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Why the US is now calling for an arms embargo on South Sudan

shift in thought

UN Ambassador Samantha Power cited the intensifying threat of ethnic cleansing and genocide in asking for a UN Security Council resolution halting weapons imports to the war-torn country.

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    Students line up Nov. 15 outside a classroom with a map of Africa on its wall, in Yei, in southern South Sudan. The formerly peaceful town, surrounded by farms, was once a beacon of coexistence, but is now a center of the renewed civil war.
    Justin Lynch/Associated Press
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The Obama administration’s decision to seek an international arms embargo and new sanctions on South Sudan reflects the sharpening civil discord and mounting ethnic violence in the world’s newest country.

But it may also be personal.

The decision to seek a UN Security Council resolution on South Sudan was announced Thursday by the United States’ envoy to the UN, Amb. Samantha Power, a noted human rights interventionist who has sharply criticized past cases of the international community wringing its hands but then failing to act to stop a looming genocide.

With UN officials warning that conditions are ripening for broad ethnic cleansing and even a full-scale genocide in the rump state of just over 11 million people, it may be that Ambassador Power was keen to proclaim “Not on my watch!” before leaving her post as a new Trump administration enters.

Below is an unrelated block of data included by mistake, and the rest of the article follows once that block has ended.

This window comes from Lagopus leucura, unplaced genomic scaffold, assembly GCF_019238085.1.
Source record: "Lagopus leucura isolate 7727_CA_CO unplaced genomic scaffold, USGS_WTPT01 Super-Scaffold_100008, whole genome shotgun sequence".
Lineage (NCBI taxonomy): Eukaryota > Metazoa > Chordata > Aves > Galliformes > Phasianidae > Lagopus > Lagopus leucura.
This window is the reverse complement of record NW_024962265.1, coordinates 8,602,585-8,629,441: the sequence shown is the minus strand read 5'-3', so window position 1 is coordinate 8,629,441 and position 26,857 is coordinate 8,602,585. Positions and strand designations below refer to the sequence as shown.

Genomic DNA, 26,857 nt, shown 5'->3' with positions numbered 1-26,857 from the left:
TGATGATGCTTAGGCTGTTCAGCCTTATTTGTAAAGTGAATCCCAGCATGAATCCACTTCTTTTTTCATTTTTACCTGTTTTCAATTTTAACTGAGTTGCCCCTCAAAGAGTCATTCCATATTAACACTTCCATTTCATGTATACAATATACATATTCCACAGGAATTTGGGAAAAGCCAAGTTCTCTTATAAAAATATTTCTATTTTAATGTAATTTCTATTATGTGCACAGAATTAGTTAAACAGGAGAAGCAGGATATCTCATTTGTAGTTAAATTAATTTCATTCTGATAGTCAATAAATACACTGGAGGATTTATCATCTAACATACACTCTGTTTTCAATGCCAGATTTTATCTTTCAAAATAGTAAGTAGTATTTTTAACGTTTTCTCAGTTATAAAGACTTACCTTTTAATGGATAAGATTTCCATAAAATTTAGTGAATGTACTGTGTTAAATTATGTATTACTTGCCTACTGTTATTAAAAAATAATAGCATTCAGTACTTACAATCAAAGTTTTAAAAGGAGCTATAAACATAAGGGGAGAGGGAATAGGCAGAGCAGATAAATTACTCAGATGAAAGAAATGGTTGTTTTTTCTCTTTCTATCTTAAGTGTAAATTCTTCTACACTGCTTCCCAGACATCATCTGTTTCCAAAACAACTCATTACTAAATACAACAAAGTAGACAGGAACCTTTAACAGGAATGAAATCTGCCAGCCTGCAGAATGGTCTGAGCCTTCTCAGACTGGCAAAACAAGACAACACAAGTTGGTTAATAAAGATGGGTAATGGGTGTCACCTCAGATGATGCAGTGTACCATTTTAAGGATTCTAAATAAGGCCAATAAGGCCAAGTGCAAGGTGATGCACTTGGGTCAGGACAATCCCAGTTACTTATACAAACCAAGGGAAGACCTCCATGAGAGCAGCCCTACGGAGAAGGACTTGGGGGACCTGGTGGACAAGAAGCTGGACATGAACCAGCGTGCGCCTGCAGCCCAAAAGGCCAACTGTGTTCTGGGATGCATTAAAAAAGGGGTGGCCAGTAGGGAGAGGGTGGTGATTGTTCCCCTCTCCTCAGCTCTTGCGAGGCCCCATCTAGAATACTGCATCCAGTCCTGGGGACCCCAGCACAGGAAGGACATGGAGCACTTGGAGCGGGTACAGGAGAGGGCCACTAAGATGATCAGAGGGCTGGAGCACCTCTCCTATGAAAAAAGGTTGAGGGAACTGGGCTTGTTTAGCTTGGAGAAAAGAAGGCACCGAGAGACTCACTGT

Speaking at a council session Thursday on South Sudan, Power cited evidence offered by UN officials of mounting ethnic violence and said, “We are reminded of all the warning signs the UN missed – in places like Srebrenica and Rwanda back in the '90s.” She then added: “Given the accumulation of warnings, we have lost the right … to act surprised in the face of even greater atrocities in South Sudan. None of us can say we didn’t see it coming.”

Slide toward atrocities

Indeed UN officials starting with Secretary General Ban Ki-moon are warning of a pernicious slide toward “mass atrocities” occurring in South Sudan.

“Every genocide early warning system is flashing red in South Sudan today,” says John Prendergast, founding director of the Enough Project, an atrocity-prevention policy group based in Washington. “All of the classic elements are present for mass atrocities to unfold,” he notes, including “a fairly substantial uptick in hate rhetoric,” high-profile killings targeting specific ethnic groups, and formation of ethnic-based militias.

“When atrocities are targeted at specific communities on the basis of their identity, that is genocide,” he adds.

US action now reflects frustration with the South Sudanese government over “delays and obfuscations” on expanding a UN protection force and checking rising hate speech and crimes that became “simply too much to bear,” Mr. Prendergast says.

But Power’s presence at the UN may have played a role as well. 

“It is not always visible to the outside, but her human rights advocacy has never waned one iota on any countries in which mass atrocities are a real or potential threat,” he says.